The growing list of potential smallsat launchers thinned out a bit last week with the news that DARPA, the Defense Advanced Research Projects Agency, has cancelled ALASA, the Airborne Launch Assist Space Access program which was awarded to Boeing in 2014. The story, reported in Space News, cites difficulties in maintaining safe control over the high performance, but even higher risk NA-7 propellant intended to power the 45 kg payload capacity booster as the reason.
According to the report, two ground tests of the nitrous oxide /acetylene propellant combination, which would have been pre-mixed before launch in a bid to simplify the vehicle’s plumbing, resulted in explosions.
Had the program, the overall goals of which were to achieve 24 hour launch capacity for under $1 million per flight proceeded as planned, it would have seen as many as 12 test flights beginning in early 2016. Given that the operational plan called for a piloted F-15E to carry the rocket to a launch altitude of 12,000 meters, the propellant instability proved problematical.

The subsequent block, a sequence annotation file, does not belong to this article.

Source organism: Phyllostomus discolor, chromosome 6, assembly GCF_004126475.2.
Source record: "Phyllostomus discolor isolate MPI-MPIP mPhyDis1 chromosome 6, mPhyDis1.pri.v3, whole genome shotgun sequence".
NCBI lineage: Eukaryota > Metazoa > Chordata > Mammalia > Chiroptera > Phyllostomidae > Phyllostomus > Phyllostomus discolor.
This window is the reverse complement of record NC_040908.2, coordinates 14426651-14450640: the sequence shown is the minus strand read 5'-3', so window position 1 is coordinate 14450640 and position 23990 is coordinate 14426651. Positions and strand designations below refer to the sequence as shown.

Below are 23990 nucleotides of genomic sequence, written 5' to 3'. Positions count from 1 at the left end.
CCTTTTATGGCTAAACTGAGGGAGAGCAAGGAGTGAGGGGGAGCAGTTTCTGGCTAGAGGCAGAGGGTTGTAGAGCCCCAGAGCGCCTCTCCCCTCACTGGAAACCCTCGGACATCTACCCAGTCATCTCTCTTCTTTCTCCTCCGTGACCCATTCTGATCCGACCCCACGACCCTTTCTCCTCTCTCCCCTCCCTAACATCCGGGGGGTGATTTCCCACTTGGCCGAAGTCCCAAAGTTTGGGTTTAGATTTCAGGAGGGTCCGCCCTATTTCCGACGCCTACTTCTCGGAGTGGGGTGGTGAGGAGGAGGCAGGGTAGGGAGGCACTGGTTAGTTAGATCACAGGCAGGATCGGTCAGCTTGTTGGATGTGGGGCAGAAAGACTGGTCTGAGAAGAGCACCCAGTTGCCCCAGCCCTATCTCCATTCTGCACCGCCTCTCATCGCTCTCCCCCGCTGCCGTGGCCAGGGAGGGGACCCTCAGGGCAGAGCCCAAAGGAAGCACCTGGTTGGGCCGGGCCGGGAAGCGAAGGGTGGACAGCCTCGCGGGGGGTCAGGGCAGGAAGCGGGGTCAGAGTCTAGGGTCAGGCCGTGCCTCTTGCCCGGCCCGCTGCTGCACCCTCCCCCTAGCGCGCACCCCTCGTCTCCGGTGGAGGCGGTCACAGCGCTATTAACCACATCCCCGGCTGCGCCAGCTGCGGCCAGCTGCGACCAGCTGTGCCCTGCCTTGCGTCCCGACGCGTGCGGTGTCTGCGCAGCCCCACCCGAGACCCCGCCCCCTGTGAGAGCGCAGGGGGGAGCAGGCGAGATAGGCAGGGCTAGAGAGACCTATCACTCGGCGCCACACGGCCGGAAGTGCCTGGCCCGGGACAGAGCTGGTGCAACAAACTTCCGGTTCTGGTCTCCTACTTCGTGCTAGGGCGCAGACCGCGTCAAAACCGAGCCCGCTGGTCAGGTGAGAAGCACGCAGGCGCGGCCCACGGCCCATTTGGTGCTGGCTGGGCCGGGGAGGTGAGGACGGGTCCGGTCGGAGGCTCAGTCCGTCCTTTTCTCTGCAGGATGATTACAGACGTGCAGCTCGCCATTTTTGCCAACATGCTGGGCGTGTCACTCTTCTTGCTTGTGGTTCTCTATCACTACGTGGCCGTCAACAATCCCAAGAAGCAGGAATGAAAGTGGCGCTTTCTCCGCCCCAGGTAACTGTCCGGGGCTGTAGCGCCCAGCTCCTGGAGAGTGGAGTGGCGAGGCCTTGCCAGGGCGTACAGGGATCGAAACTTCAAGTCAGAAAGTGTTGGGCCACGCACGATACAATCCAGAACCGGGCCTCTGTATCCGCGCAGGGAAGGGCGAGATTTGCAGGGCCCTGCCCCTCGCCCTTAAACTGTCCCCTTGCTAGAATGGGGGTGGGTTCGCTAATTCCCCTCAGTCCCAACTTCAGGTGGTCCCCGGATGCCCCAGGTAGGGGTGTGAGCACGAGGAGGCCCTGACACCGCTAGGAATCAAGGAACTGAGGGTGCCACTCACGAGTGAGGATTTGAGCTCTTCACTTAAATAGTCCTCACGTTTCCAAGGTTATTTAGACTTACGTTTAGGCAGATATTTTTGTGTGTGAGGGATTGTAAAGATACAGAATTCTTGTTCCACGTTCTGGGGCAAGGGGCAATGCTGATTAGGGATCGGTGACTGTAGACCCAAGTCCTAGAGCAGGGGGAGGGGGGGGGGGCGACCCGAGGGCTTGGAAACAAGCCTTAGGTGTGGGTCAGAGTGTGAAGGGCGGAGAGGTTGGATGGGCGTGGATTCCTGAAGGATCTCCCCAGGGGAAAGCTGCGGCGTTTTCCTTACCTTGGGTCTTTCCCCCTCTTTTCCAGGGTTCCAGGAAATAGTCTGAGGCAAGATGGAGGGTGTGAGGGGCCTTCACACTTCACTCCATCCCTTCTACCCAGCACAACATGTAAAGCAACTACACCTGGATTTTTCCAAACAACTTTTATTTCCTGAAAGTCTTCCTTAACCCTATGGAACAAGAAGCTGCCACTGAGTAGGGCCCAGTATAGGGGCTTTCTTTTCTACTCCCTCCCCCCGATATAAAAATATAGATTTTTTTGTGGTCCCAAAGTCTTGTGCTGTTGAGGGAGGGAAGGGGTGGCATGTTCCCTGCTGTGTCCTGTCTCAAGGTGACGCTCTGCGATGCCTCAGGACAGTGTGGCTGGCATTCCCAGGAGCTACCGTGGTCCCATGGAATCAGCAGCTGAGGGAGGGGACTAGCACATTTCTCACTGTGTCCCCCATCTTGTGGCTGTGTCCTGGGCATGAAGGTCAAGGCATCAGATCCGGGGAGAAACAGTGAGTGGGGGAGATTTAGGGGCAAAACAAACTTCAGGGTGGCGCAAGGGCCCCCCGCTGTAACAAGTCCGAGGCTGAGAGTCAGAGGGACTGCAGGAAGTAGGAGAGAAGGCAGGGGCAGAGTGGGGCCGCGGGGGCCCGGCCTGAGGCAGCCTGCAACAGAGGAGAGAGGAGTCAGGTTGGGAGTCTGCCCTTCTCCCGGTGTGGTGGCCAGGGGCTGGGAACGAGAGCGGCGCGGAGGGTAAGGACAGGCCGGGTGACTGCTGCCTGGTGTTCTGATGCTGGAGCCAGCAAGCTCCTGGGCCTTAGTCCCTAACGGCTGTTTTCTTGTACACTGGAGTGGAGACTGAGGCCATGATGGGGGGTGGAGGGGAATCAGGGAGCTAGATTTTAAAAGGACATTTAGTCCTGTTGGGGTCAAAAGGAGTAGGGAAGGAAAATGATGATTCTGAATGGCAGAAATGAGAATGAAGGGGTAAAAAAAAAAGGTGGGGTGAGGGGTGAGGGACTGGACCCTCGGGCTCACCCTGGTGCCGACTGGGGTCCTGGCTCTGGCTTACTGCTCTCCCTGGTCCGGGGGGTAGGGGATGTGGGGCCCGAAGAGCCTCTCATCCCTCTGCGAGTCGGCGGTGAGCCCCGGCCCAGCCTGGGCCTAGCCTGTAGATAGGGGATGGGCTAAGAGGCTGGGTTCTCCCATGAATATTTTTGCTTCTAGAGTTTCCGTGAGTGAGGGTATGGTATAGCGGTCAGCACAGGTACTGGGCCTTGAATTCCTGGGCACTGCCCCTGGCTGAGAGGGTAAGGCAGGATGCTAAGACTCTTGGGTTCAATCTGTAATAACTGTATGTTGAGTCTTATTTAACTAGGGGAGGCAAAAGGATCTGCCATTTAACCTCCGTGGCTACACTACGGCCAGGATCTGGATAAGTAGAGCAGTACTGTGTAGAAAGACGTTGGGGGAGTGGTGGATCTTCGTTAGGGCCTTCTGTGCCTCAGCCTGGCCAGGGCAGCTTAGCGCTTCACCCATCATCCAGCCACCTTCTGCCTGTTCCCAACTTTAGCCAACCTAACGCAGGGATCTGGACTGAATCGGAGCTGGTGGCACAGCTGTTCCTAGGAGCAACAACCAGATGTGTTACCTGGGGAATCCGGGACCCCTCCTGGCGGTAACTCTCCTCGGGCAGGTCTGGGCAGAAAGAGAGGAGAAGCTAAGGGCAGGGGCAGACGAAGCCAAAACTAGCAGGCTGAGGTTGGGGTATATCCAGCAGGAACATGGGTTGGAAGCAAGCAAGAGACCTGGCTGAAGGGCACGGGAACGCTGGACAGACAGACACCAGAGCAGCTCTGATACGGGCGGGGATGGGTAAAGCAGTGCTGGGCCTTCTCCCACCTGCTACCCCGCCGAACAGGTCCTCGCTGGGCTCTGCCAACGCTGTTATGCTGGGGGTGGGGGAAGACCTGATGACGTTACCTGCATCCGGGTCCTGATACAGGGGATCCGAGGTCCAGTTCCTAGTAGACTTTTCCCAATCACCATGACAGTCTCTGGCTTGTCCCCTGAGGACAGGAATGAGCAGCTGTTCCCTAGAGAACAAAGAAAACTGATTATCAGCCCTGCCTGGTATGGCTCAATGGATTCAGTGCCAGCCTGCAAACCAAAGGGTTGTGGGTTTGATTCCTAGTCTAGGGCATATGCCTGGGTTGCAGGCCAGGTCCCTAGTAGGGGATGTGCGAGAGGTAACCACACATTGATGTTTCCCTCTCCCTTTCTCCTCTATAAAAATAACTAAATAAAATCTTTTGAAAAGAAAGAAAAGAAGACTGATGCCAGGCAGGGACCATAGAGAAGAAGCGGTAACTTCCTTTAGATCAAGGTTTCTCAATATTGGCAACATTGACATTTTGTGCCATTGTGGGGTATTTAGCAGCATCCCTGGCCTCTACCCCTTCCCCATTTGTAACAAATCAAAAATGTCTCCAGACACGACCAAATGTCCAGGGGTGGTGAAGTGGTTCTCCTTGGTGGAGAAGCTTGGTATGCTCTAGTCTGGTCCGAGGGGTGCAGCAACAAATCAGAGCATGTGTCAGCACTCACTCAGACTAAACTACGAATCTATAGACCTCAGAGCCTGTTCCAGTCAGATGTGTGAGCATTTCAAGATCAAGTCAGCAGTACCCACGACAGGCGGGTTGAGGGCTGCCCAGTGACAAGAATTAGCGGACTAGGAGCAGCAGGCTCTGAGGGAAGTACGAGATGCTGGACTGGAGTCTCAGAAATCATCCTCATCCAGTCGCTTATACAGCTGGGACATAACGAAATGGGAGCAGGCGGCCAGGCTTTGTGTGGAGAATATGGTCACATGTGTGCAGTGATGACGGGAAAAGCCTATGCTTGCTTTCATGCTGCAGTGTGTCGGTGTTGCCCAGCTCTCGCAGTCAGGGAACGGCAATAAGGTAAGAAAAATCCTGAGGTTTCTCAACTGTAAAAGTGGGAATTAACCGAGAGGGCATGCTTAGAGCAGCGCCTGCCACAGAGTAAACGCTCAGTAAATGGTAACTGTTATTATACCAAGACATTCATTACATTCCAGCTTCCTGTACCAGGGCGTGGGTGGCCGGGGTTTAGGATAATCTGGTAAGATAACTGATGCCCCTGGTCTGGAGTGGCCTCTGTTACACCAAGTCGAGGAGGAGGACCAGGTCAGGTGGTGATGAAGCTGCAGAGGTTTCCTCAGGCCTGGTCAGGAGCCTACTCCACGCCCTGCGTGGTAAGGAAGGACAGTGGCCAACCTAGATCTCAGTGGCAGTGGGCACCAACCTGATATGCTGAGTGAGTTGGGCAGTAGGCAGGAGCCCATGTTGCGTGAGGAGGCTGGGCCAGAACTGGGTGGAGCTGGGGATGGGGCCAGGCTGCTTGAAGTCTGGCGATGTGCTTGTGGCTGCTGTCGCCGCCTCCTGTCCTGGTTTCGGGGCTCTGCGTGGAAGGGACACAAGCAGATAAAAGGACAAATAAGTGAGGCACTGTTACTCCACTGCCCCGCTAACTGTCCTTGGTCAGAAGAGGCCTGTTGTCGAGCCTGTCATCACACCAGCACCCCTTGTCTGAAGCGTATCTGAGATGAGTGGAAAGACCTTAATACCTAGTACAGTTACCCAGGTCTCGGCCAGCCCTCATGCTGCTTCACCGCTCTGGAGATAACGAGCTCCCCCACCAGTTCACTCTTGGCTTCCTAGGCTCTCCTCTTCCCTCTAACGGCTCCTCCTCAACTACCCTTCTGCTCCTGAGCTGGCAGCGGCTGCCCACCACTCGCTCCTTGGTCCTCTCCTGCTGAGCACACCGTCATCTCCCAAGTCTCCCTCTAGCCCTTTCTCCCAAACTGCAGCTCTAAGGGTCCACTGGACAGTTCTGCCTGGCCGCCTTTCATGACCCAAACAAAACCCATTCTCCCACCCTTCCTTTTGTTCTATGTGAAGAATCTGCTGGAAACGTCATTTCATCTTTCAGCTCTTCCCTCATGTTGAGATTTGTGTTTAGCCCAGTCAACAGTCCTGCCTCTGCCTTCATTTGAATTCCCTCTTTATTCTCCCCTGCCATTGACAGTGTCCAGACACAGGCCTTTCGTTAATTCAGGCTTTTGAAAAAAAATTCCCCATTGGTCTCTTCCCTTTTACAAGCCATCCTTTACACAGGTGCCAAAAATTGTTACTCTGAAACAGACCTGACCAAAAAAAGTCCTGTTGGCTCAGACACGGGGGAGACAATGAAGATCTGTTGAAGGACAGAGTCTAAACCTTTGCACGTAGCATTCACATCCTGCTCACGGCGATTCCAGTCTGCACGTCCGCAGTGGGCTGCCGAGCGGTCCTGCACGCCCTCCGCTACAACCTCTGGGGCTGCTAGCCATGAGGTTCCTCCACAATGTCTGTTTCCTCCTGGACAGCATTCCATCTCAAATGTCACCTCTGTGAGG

ALASA follows two previous small launcher projects by DARPA into the history column without producing flight hardware, but comes at a time when the broader commercial market is offering solutions similar to those contained in the objectives, albeit at a higher price point. Atlanta based Generation Orbit is developing GOLauncher 2, a small, two stage, air launched rocket which will be carried aloft by a Learjet 35. In 2013 NASA’s Launch Services Program awarded to Generation Orbit and GOLauncher 2 a contract for the launch of three 3U cubesats to take place in August 2016 from Cecil Field Spaceport in Jacksonville, Fla. At 100 lbs to LEO and launch to any inclination, its capacity is nearly identical to that of ALASA, suggesting that if DARPA wants to take a more conventional route they know who to call.
One issue with the sort of high risk/high reward programs of the type that DARPA is commissioned to undertake, is that they often incorporate multiple advancements at the same time, and if a given program is cancelled over difficulties with one element, it may prevent other elements from being tested as well. In this case, ALASA’s rocket featured an unusual configuration in which the same set of rocket engines powered both the first and second stages by virtue of being mounted to the second, with the first stage essentially being a propellant drop tank. As a somewhat unique solution to reducing the vehicle’s mass, it would be interesting to see developed.